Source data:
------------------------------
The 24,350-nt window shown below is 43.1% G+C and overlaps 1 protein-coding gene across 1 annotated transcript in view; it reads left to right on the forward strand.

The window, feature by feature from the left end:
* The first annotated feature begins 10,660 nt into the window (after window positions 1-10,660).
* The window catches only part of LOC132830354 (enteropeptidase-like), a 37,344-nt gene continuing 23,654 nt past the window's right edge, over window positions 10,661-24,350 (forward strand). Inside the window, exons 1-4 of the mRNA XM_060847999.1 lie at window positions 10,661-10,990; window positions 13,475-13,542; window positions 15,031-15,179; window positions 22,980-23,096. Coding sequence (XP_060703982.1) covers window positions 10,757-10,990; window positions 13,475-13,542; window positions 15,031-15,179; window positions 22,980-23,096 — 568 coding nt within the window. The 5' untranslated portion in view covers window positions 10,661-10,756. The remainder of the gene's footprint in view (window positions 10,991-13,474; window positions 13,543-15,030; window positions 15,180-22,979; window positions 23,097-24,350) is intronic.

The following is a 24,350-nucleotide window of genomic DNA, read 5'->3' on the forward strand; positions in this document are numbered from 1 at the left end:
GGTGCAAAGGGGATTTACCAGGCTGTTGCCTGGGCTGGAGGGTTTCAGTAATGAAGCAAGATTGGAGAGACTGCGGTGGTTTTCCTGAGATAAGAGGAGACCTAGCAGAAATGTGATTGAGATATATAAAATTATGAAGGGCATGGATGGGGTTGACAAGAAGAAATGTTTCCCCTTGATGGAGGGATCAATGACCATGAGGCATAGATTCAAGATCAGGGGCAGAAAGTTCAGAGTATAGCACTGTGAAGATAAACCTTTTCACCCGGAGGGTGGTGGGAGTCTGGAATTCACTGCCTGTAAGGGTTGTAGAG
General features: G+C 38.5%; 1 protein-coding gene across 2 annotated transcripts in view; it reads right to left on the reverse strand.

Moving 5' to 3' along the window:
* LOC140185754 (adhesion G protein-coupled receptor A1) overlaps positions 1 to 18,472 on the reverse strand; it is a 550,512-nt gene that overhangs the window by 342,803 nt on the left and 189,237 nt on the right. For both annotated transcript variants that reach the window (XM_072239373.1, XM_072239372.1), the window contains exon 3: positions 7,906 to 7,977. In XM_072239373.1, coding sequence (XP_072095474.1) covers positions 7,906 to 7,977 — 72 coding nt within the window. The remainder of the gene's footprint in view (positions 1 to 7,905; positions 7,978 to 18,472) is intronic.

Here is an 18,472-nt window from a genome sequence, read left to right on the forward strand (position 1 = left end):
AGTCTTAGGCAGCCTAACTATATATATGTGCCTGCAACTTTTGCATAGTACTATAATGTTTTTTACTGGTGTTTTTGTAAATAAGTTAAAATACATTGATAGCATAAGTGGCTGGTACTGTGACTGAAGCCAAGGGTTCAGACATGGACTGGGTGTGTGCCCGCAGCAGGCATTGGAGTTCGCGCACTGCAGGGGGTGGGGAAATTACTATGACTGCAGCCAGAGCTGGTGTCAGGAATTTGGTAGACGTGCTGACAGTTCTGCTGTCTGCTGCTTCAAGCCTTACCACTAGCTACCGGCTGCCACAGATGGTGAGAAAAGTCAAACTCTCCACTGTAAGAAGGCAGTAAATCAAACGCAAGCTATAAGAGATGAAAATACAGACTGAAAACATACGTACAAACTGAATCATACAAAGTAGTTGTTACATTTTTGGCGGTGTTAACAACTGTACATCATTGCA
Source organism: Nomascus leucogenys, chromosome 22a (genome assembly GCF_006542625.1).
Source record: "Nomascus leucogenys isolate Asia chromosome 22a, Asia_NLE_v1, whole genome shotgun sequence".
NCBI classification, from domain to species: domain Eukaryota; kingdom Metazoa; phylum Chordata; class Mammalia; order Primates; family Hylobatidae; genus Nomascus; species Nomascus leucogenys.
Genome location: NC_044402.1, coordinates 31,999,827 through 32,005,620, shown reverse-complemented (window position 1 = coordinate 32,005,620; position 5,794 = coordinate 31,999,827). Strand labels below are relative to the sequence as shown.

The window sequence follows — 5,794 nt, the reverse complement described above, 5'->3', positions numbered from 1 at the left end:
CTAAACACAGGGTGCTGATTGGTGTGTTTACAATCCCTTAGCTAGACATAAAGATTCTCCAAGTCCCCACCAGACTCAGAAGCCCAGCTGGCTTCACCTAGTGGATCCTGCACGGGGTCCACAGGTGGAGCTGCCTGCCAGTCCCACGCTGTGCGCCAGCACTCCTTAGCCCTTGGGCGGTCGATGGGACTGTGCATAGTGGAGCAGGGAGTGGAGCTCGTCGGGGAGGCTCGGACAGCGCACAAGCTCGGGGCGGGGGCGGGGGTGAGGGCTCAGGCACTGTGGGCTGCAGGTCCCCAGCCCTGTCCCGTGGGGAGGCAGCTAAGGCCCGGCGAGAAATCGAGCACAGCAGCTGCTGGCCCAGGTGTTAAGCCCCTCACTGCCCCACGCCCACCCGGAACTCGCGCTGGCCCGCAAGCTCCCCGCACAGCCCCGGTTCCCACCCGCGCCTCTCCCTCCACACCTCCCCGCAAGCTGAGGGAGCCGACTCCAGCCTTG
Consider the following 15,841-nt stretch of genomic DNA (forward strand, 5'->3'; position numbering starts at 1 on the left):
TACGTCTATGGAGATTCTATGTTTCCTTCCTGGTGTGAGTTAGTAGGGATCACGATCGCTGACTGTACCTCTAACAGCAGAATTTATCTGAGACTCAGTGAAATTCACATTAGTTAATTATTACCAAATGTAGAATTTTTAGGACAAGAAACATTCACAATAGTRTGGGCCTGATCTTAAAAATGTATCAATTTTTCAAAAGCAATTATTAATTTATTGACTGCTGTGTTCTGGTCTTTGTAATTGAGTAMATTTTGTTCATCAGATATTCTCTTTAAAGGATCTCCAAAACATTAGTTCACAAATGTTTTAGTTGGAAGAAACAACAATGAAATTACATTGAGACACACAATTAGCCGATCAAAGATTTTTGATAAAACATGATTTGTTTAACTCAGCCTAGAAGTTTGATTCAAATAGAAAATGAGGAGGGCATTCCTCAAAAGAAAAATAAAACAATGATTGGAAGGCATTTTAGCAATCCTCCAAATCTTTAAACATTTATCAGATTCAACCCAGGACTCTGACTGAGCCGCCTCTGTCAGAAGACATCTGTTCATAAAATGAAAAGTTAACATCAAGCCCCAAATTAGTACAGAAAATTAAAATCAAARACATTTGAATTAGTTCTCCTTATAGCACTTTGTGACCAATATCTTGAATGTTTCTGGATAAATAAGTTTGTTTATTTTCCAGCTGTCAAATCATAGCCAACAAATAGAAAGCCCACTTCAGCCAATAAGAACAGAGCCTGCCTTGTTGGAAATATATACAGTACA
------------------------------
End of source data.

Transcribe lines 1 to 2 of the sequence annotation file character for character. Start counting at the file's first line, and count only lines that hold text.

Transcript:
The 24,350-nt window shown below is 43.1% G+C and overlaps 1 protein-coding gene across 1 annotated transcript in view; it reads left to right on the forward strand.

The window, feature by feature from the left end: